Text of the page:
Prior art devices are one dimensional, bulky, impractical in various work settings, expensive, and do not facilitate user compliance. In contrast to known devices it will be seen that the device of the invention is multidimensional, highly portable, light weight, inexpensive to manufacture and assemble and designed to facilitate user compliance. This device can be used by a patient at work, at home, or while traveling for application of dynamic symmetric or asymmetric overpressure forces to the lumbar region or other areas of the body requiring therapy. Additionally, the device can be used while reclining or sitting or standing for static force application. No known device combines the resilient supportive properties of the outer roll 10 with the firm, rigid properties of the inner supporting member 20 which along with the attached drawing members (30,40) provide the user numerous options for overpressure force application at various stages of the rehabilitation process involving the lumbar region, including derangement and dysfunction. The composite design of this device ensures durability as well as effective transmission and even distribution of appropriate forces.
Also, this device enables the user to apply lateral, asymmetric overpressure without external aids further distinguishing this device from previous ones.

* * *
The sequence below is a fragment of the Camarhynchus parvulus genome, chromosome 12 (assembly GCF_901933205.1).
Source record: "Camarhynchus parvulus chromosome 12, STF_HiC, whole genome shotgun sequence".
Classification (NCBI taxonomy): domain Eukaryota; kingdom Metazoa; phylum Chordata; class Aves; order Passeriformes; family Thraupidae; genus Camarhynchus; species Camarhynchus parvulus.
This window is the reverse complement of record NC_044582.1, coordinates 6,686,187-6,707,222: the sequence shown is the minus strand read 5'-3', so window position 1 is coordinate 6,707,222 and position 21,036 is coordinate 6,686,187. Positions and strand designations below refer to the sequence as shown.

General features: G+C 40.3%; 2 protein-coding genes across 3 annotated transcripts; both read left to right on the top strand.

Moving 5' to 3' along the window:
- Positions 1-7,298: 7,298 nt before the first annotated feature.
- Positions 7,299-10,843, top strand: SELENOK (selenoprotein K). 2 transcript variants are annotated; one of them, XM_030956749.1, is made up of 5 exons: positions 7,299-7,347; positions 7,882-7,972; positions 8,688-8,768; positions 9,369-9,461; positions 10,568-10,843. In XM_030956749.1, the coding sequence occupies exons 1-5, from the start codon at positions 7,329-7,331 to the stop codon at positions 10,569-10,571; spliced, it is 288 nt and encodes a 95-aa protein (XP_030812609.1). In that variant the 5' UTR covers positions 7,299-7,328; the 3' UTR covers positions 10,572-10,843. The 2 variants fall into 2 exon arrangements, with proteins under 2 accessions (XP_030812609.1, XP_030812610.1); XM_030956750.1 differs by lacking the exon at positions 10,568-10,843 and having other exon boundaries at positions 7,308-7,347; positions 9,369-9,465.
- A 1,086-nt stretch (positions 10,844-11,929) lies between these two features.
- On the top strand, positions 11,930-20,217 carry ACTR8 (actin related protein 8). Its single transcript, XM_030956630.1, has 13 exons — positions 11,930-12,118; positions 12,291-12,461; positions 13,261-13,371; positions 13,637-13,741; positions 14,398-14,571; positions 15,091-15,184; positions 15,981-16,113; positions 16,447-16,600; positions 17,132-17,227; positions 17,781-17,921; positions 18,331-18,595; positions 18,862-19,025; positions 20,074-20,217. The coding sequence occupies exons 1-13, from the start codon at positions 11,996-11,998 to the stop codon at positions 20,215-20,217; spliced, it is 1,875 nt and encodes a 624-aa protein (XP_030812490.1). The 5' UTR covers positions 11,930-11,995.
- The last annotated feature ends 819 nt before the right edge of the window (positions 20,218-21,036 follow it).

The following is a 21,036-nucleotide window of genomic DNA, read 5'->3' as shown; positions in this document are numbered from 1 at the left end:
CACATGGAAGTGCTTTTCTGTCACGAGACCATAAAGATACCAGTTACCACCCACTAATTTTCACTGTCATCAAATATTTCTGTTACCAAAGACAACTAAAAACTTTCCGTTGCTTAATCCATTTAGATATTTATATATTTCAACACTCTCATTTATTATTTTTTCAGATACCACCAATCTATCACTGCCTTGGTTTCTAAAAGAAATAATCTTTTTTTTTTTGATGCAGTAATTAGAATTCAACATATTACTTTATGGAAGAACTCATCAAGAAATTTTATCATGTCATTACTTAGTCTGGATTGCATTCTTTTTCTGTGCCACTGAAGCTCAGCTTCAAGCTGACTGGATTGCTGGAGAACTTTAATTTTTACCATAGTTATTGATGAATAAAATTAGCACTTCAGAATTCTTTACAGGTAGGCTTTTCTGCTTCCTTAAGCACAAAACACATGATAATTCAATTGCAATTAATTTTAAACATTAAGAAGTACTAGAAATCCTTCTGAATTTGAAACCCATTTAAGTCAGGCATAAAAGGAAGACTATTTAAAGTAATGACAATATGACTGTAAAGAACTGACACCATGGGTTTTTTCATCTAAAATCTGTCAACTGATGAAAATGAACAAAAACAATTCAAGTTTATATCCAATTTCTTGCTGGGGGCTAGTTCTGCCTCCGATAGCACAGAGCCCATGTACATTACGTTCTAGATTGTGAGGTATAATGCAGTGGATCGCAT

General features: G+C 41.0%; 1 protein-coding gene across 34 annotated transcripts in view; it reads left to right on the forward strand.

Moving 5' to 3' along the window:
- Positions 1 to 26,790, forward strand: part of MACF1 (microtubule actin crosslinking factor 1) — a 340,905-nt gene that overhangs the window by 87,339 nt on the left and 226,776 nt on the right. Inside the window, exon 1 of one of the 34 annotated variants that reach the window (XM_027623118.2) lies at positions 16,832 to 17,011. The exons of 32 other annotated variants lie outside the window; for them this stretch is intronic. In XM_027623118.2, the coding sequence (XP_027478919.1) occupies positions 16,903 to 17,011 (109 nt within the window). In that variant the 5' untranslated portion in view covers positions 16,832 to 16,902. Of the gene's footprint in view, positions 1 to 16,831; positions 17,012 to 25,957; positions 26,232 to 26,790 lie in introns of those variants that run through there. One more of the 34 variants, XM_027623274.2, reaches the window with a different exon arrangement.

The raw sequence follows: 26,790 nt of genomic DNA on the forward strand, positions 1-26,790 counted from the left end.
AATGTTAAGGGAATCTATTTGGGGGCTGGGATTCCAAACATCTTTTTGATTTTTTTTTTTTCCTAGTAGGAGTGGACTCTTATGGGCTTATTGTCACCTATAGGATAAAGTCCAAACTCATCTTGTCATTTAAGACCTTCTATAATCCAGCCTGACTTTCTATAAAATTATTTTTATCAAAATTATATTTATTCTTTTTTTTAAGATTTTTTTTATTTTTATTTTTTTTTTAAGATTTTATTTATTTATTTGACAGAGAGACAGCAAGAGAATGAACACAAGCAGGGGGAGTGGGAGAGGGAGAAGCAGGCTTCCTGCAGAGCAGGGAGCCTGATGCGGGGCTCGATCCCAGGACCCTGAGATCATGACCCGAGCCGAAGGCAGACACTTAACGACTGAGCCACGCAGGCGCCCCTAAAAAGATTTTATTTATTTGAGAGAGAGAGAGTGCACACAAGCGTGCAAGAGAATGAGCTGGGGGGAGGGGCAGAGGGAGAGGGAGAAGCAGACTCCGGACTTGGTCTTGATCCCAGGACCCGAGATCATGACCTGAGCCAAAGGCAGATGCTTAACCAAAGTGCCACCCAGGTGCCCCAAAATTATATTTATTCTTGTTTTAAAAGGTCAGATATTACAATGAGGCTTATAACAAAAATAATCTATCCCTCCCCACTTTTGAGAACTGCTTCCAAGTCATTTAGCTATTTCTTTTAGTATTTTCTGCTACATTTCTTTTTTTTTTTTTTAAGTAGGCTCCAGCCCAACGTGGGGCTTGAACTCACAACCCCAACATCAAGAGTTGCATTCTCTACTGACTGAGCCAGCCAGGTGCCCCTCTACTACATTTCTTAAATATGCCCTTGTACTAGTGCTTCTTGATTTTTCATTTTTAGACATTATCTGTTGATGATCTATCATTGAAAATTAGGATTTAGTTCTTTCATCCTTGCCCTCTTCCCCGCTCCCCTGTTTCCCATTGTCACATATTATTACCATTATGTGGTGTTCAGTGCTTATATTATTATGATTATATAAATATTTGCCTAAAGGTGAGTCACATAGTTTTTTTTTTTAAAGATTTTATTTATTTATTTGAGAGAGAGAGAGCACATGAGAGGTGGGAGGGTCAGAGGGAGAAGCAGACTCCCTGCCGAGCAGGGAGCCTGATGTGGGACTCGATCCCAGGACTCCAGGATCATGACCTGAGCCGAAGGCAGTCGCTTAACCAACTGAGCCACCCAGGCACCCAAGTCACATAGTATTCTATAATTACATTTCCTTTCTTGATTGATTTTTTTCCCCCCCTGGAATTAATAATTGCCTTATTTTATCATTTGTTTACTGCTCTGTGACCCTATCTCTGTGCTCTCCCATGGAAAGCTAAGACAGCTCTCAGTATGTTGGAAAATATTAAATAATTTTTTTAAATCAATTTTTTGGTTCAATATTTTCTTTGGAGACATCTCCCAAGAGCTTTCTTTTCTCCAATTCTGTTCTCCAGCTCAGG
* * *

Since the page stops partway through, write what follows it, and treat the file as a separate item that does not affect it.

Cushion-like night rolls and pillows can only be used in static situations. Strap-like devices currently available require external fixation such as a door jamb or solid frame to stabilize the strap. These devices cannot provide adequate circumferential pressures particularly in situations which require application of lateral, asymmetric forces to the lumbar region of the user.
In addition to the lumbar region, the device can be applied to other areas of the spine, such as the neck, and to muscles and joints in applications needing the mechanical forces the device is suited to apply.
The composite design of this device as previously described, provides the user with a comprehensive, versatile, multidimensional, low cost and portable method of applying appropriate overpressure to the human body.
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|U.S. Classification||601/135, 602/19, 482/131|
|Apr 9, 1996||REMI||Maintenance fee reminder mailed|
|Sep 1, 1996||LAPS||Lapse for failure to pay maintenance fees|
|Nov 12, 1996||FP||Expired due to failure to pay maintenance fee|
Effective date: 19960904